Defining the ‘‘global’’ in global leadership

Global leadership is the buzzword of the 21st century: business news don’t go without a column on how to lead global markets; talent development professionals focus on enhancing global leadership skills; and organizations keep looking for executives with a global leadership mindset. Over the past two decades, the academic world has also examined the phenomenon, specifically trying to understand what the necessary attributes of global leadership are. Despite the growing attention brought to the topic and several scientific contributions made to understanding it, there is no common conception of what we mean when we say ‘global’. Reviewing the global leadership literature with my colleagues (Mendenhall, Reiche, Bird & Osland, 2012), we have noticed that although there is a plethora of definitions available, few attempts have been made to unify them. Hence, our intent was to fill this gap and we came up with a conceptual model of ‘global’.

A conceptual framework of ‘global’

As mentioned above, we found that there is confusion about the boundaries of global leadership, which is largely due to a lack of clear consensus on what global means. To provide more clarity, our research (Mendenhall, Reiche, Bird & Osland, 2012) suggests three main dimensions that address and structure the elements of the construct:

  • Complexity, referring to the contextual aspect of global activity, is the first dimension. Indeed, both scholars and practitioners agree that global business activities are characterized by increased complexity. This complexity arises from operating in multiple geographical markets, engaging in multifunctional activities (e.g. multiple product lines), and dealing with heterogeneity in terms of different businesses, countries (cultures, legislations), and tasks. In other words, compared to domestic leaders, global leaders should function in many different contexts, hence they should be prepared to think, act and communicate differently based on a situation. Therefore, complexity is determined by the environment in which global leaders should operate and live.
  • Another common variable of being global comes from the assumption that global leaders have to cross a variety of boundaries, both within and outside the organization. To name a few, these boundaries can be seen to exist between cultural, linguistic, religious, educational, political and legal systems. Given these multiple boundaries, it is important to create linkages that enable the flow of essential knowledge and information across them. Hence, flow is the label for our boundary-spanning dimension of the globalconstruct, and it refers to information exchange through multiple and various types of channels between actors and across boundaries. We argue that a higher degree of flow requirements reflect global leadership activities. Moreover, we propose to assess the degrees of flow based on richness and quantity of flow. Specifically, the frequency, volume and scope of information flows indicate their richness, whereas quantity refers to the magnitude or number of channels used to proactively boundary span in the role of a global leader.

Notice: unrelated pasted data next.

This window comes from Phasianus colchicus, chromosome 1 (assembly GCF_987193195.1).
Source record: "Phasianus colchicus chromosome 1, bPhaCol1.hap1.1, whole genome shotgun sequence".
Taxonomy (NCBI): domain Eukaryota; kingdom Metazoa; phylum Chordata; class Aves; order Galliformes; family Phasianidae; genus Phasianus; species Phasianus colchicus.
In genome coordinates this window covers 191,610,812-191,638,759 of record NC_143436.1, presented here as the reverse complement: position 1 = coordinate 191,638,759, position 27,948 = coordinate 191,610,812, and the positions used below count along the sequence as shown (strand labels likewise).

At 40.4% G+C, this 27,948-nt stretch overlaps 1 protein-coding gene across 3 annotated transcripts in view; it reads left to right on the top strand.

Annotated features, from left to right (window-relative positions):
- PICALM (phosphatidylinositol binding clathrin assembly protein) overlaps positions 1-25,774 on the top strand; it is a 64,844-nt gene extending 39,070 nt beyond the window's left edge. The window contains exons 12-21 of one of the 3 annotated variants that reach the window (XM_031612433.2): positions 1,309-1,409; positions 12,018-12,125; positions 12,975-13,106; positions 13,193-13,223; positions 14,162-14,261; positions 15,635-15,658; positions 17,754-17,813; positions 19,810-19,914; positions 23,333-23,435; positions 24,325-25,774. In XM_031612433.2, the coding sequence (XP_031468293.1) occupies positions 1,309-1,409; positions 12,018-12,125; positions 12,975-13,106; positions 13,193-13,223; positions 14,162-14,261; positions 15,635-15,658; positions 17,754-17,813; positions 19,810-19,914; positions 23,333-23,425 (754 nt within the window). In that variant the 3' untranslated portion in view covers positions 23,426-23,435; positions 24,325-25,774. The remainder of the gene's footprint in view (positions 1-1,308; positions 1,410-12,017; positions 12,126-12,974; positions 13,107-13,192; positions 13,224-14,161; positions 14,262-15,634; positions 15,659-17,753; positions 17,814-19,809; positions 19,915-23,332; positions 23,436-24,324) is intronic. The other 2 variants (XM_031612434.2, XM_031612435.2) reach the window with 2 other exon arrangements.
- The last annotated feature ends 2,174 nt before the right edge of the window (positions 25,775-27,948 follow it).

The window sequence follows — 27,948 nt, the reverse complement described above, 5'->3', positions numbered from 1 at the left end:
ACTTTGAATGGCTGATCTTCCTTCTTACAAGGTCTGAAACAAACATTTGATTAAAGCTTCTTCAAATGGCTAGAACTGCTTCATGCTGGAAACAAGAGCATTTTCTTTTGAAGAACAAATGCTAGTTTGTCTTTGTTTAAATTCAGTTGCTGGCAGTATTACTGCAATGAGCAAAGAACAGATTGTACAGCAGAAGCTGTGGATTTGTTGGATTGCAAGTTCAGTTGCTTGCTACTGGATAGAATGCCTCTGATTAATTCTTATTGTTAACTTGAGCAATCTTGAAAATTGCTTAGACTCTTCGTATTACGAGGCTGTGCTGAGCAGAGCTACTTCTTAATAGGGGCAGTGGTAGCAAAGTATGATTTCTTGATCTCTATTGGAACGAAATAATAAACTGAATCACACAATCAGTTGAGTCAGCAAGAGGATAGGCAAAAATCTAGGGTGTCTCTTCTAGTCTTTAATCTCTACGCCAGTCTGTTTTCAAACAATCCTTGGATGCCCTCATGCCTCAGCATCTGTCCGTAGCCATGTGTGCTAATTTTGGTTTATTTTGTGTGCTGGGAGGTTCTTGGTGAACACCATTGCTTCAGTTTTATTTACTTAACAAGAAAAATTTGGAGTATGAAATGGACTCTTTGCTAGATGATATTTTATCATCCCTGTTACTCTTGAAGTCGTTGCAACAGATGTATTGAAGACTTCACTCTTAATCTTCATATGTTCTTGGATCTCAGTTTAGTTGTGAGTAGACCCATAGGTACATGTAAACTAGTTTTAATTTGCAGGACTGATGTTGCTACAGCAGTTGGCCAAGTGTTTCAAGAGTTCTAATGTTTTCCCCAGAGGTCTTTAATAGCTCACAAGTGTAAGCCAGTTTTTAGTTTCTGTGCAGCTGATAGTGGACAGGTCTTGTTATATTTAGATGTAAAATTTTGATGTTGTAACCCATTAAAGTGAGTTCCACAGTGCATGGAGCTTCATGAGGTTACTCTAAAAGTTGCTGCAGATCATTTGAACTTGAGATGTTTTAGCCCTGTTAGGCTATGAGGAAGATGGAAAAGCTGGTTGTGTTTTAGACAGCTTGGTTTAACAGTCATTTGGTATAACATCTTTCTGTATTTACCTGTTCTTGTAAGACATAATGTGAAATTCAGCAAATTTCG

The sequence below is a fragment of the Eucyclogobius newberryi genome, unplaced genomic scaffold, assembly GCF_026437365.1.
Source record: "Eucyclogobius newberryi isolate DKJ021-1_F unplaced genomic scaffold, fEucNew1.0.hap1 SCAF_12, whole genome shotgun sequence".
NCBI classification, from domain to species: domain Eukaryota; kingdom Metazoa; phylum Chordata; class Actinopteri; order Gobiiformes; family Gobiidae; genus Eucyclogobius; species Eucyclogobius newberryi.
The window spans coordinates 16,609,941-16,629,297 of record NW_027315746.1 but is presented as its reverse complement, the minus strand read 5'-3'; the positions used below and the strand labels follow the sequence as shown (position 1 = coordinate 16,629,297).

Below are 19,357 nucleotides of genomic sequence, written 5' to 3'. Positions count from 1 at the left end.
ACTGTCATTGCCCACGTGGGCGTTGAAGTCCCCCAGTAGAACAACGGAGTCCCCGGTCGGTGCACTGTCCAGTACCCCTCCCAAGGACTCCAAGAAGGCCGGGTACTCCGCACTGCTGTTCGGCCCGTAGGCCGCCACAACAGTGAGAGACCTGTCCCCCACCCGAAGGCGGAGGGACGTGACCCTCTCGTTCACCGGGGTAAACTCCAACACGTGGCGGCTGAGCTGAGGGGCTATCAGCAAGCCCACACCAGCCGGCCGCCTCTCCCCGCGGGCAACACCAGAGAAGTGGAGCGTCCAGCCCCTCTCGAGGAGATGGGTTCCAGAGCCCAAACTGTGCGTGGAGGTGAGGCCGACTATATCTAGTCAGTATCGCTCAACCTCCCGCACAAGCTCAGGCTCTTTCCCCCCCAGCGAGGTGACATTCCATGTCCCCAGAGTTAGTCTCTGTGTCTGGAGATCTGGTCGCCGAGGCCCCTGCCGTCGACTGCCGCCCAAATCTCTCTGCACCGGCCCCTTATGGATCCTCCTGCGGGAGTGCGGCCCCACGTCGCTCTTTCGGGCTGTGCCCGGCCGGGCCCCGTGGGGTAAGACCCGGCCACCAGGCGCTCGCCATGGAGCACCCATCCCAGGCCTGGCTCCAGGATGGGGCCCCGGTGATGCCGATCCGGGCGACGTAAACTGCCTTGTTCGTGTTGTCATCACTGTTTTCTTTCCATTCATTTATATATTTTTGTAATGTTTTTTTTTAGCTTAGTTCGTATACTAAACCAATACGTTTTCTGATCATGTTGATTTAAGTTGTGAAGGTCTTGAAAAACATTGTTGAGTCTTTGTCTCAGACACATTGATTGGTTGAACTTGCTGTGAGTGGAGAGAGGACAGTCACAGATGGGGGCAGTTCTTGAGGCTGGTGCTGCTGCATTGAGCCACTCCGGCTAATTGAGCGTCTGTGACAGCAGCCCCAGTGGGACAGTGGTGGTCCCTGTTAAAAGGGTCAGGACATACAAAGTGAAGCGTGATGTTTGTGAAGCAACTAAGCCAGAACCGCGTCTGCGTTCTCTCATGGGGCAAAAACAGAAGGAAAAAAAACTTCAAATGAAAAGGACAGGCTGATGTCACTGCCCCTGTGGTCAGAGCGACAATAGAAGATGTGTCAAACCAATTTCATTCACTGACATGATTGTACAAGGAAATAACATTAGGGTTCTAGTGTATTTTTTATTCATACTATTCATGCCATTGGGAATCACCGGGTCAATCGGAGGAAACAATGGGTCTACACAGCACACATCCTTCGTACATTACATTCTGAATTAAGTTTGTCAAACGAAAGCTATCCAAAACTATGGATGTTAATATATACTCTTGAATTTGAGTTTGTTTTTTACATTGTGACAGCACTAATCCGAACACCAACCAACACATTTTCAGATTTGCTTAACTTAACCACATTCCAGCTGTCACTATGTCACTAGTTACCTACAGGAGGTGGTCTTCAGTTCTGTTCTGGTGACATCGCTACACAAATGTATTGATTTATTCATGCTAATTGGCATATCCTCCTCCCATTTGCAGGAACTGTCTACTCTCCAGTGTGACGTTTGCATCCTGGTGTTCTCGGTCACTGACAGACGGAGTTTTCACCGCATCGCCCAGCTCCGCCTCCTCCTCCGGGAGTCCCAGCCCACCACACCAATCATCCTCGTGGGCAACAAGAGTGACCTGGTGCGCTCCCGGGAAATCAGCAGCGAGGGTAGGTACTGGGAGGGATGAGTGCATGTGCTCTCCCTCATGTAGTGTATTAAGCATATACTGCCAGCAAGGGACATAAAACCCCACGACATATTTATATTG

• Finally, a third defining dimension of the global construct is termed presence. It reflects the spatial-temporal dimension, and indicates the degree to which an individual is required to physically move across geographical, cultural, and national boundaries, and not just communicate across them via virtual technologies. In other words, it is the amount of actual physical relocation.

Managerial implications

Our paper entails several managerial implications. Specifically, the introduced framework can be used to direct and design global leadership development programs. As the framework suggests, global leadership positions mean functioning in complex situations, engaging in high amounts of boundary spanning activities, and managing physical relocations. Hence, programs of global leadership should:

  • Expose participants to complex situations (e.g. cross-country projects, dealing with different stakeholders, managing culturally diverse teams)
  • Promote boundary spanning activities (e.g. rotational assignments for establishing and maintaining social relationships with actors in different contexts)
  • Provide relocation experiences (e.g. different forms of international assignments).

Finally, it is important to understand that the scope of the ‘global’ dimension may not necessarily be the same for all staff. For example, the complexity of the task environment may be greater for an inpatriate that is transferred from a small foreign subsidiary into a multinational’s headquarters than for a parent-country national being sent to a small sales subsidiary abroad. This is why different parts of an organization will need to collaborate more closely in the design of global leadership development programs to ensure that their talent obtains similar developmental experiences.

 

Further reading: 

Mendenhall, M.E., Reiche, B.S., Bird, A., & Osland, J.S. (2012). Defining the ‘global’ in global leadership. Journal of World Business, 47(4): 493-503.

Reiche, B.S., Mendenhall, M.E., Bird, A., & Osland, J.S. (2013). What is Global Leadership? The World Financial review (online).

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Sebastian Reiche

B. Sebastian Reiche is Associate Professor in the Department of Managing People in Organizations at IESE. He holds a Ph.D. from the University of Melbourne, Australia.

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